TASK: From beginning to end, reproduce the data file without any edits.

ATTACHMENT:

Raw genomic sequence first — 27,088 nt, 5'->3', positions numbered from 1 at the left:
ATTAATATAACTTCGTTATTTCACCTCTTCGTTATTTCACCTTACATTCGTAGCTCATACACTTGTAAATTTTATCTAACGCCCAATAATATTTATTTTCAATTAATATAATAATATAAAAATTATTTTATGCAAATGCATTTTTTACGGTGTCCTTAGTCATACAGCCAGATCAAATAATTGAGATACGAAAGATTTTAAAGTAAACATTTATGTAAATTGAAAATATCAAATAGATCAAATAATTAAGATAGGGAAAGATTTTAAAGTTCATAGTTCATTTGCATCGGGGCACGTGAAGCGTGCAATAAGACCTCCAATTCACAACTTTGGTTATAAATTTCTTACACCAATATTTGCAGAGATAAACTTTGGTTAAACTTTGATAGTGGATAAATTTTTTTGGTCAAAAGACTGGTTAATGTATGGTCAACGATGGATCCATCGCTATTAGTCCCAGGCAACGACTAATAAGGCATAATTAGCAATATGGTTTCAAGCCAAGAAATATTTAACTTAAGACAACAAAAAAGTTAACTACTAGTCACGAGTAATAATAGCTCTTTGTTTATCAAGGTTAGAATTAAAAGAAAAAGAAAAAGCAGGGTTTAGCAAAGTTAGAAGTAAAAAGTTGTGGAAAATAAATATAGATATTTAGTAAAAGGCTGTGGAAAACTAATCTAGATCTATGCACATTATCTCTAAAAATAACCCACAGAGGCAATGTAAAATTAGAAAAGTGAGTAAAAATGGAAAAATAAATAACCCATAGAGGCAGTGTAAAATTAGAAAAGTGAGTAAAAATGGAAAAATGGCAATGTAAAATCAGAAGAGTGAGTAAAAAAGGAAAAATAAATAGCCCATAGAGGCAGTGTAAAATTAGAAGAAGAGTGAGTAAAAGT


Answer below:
Raw genomic sequence first — 27,088 nt, 5'->3', positions numbered from 1 at the left:
ATTAATATAACTTCGTTATTTCACCTCTTCGTTATTTCACCTTACATTCGTAGCTCATACACTTGTAAATTTTATCTAACGCCCAATAATATTTATTTTCAATTAATATAATAATATAAAAATTATTTTATGCAAATGCATTTTTTACGGTGTCCTTAGTCATACAGCCAGATCAAATAATTGAGATACGAAAGATTTTAAAGTAAACATTTATGTAAATTGAAAATATCAAATAGATCAAATAATTAAGATAGGGAAAGATTTTAAAGTTCATAGTTCATTTGCATCGGGGCACGTGAAGCGTGCAATAAGACCTCCAATTCACAACTTTGGTTATAAATTTCTTACACCAATATTTGCAGAGATAAACTTTGGTTAAACTTTGATAGTGGATAAATTTTTTTGGTCAAAAGACTGGTTAATGTATGGTCAACGATGGATCCATCGCTATTAGTCCCAGGCAACGACTAATAAGGCATAATTAGCAATATGGTTTCAAGCCAAGAAATATTTAACTTAAGACAACAAAAAAGTTAACTACTAGTCACGAGTAATAATAGCTCTTTGTTTATCAAGGTTAGAATTAAAAGAAAAAGAAAAAGCAGGGTTTAGCAAAGTTAGAAGTAAAAAGTTGTGGAAAATAAATATAGATATTTAGTAAAAGGCTGTGGAAAACTAATCTAGATCTATGCACATTATCTCTAAAAATAACCCACAGAGGCAATGTAAAATTAGAAAAGTGAGTAAAAATGGAAAAATAAATAACCCATAGAGGCAGTGTAAAATTAGAAAAGTGAGTAAAAATGGAAAAATGGCAATGTAAAATCAGAAGAGTGAGTAAAAAAGGAAAAATAAATAGCCCATAGAGGCAGTGTAAAATTAGAAGAAGAGTGAGTAAAAGT